If you’re someone who experiences annoying, painful, even debilitating cramps during your period – you’re far from alone. An astounding 80% of women encounter some kind of period pain at some point in their lives, and up to 10% say that the pain is severe enough to disrupt their daily life. For people seeking relief from this pain, it’s helpful to know how to use heat packs for cramps.
The technical term for menstrual pain is dysmenorrhea, an ancient Greek expression that literally means “difficult monthly flow.” This can take the form of throbbing or tugging like pains in the lower abdomen, otherwise known as cramps. Other symptoms of dysmenorrhea can include lower back pain, nausea, and fatigue.
Although period cramps are extremely common, they vary in severity. While using heat packs for cramps can be soothing, it’s important to follow the exact directions of your doctor. Always seek professional medical care if you’re in severe pain.
What Causes Cramps?
The pain from cramps may stem from an increased prostaglandins production. Prostaglandins are hormones that control many processes in the body. They cause inflammation as part of the healing process, and also trigger muscle contractions.
Excessive prostaglandins levels may lead to excessive inflammation – which can be painful. Research indicates that those who suffer from severe menstrual cramps have a higher prostaglandins production than those that don’t.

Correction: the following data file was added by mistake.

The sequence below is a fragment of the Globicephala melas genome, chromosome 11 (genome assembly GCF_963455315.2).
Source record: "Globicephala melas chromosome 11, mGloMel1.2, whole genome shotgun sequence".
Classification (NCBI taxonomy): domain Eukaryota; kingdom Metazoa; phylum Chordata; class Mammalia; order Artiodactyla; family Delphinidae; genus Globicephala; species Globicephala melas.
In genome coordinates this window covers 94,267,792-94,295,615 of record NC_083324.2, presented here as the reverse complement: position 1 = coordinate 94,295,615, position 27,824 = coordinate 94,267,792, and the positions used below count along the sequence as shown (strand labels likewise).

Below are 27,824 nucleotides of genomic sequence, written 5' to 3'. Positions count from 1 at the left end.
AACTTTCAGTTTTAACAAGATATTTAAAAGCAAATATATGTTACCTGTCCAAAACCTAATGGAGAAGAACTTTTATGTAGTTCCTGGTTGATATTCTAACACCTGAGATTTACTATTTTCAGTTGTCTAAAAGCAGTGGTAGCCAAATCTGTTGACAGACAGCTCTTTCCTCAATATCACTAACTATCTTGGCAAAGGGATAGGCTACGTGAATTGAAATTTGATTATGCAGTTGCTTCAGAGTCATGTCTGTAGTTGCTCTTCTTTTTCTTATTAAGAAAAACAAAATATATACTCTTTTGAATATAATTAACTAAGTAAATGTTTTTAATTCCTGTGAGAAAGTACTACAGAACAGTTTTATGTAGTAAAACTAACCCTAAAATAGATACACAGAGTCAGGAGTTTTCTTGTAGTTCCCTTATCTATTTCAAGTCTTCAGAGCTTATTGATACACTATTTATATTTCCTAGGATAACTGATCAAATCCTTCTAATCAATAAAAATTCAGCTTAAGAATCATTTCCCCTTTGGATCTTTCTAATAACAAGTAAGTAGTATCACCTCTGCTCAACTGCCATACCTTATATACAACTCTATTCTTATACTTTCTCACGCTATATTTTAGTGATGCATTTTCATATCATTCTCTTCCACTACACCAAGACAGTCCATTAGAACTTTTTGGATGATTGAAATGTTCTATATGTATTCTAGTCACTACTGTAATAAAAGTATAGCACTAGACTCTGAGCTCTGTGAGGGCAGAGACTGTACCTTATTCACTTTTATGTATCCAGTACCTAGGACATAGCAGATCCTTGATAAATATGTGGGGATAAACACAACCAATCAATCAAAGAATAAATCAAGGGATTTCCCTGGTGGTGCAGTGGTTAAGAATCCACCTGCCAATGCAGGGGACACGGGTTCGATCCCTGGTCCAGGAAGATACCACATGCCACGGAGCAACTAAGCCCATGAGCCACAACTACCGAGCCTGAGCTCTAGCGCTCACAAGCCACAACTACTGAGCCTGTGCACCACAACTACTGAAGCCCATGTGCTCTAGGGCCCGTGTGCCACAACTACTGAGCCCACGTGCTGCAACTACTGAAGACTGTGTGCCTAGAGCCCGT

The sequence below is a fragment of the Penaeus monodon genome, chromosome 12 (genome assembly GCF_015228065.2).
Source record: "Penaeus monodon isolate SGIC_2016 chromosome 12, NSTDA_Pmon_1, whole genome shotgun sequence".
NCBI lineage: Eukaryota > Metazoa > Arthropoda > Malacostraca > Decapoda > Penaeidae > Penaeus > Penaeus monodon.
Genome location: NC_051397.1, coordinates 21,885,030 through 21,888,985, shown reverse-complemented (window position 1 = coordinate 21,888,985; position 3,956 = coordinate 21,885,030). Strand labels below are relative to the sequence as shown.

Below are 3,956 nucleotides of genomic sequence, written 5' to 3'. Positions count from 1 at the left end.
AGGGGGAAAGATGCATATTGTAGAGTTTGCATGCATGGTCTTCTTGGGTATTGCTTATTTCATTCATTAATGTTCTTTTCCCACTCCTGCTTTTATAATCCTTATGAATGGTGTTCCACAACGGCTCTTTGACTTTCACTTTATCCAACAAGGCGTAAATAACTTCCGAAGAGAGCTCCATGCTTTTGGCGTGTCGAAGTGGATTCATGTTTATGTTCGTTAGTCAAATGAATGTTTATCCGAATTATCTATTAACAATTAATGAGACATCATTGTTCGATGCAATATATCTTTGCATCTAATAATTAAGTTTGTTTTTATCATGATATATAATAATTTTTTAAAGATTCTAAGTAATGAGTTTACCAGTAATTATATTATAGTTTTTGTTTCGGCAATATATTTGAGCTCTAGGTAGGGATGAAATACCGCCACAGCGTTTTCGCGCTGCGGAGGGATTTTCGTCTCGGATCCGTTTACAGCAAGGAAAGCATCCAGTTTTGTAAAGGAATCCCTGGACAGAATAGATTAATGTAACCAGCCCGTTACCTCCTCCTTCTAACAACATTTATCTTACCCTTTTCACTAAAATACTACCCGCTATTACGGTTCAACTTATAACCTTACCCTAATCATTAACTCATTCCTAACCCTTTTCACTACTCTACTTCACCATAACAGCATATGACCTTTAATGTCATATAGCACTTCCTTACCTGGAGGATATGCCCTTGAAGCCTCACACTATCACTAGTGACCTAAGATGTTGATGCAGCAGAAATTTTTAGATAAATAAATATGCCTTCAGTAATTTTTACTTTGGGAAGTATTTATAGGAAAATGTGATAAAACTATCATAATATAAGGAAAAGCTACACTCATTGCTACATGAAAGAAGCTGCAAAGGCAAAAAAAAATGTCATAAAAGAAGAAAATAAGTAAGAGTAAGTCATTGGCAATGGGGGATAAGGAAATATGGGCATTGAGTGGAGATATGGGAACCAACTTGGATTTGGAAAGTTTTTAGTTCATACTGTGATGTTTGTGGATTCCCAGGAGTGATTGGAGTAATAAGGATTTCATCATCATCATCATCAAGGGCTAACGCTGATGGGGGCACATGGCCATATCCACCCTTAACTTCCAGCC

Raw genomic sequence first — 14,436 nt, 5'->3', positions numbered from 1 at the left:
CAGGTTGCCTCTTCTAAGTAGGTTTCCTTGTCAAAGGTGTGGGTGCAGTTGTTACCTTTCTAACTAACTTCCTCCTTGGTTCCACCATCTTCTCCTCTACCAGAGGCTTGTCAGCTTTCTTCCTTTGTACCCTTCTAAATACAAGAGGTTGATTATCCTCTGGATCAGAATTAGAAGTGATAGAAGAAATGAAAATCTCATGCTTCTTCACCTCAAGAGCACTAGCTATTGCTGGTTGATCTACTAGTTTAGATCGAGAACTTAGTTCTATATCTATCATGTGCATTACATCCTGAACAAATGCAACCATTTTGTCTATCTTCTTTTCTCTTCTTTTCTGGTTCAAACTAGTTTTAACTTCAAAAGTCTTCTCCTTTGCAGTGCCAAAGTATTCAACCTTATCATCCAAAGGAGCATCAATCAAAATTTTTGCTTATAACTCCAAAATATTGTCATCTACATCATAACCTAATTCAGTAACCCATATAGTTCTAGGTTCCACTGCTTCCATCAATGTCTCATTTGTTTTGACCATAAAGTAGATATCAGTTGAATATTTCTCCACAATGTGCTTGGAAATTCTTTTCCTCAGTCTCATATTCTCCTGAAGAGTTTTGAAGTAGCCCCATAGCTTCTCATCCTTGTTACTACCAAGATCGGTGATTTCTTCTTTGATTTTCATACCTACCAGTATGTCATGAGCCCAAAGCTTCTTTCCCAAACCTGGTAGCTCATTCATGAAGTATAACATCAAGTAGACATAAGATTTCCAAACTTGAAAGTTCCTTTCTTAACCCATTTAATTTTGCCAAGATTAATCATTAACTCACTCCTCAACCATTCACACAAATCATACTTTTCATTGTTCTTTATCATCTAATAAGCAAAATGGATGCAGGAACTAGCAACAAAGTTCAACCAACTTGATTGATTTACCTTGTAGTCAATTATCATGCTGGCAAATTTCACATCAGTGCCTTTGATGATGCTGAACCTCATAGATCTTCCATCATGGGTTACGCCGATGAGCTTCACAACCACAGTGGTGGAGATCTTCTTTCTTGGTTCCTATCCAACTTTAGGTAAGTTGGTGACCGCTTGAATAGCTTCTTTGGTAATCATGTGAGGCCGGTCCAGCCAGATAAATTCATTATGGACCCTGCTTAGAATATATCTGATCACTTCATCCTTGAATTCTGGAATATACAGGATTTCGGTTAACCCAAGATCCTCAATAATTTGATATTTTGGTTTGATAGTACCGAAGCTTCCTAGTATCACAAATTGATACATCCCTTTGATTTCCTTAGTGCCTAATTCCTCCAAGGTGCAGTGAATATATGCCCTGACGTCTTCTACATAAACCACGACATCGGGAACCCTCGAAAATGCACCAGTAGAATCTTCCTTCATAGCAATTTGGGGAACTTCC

Do Heat Packs Help Cramps?
The practice of using heat packs for cramps is an incredibly common home remedy. People have often used it as a non-pharmacological method or in combination with anti-inflammatory medicines. Using heat packs for cramps is comforting since heat can reduce the inflammation that causes pain.
To test the efficacy of using heat for cramps, the National Library of Medicine conducted a study comparing heat treatment with ibuprofen and a placebo treatment. The trial concluded that continuous, low level topical heat therapy was as effective as ibuprofen for the treatment of dysmenorrhea.
Another study was conducted on people with arthritis pain. The subjects of the study were undergoing mud pack therapy - a form of heat therapy. The results concluded that the mud pack therapy had resulted in pain relief by reducing the levels of prostaglandin and leukotriene (another inflammatory chemical).
While mud pack therapy seems relaxing, a more convenient form of heat therapy for cramps are heat packs. The ThermalMAX Heat Packs offer up to two hours of heat for the continuous topical heat therapy that sufferers of menstrual cramps need. The long-lasting microwavable heat pack for cramps also comes with a wearable wrap and strap.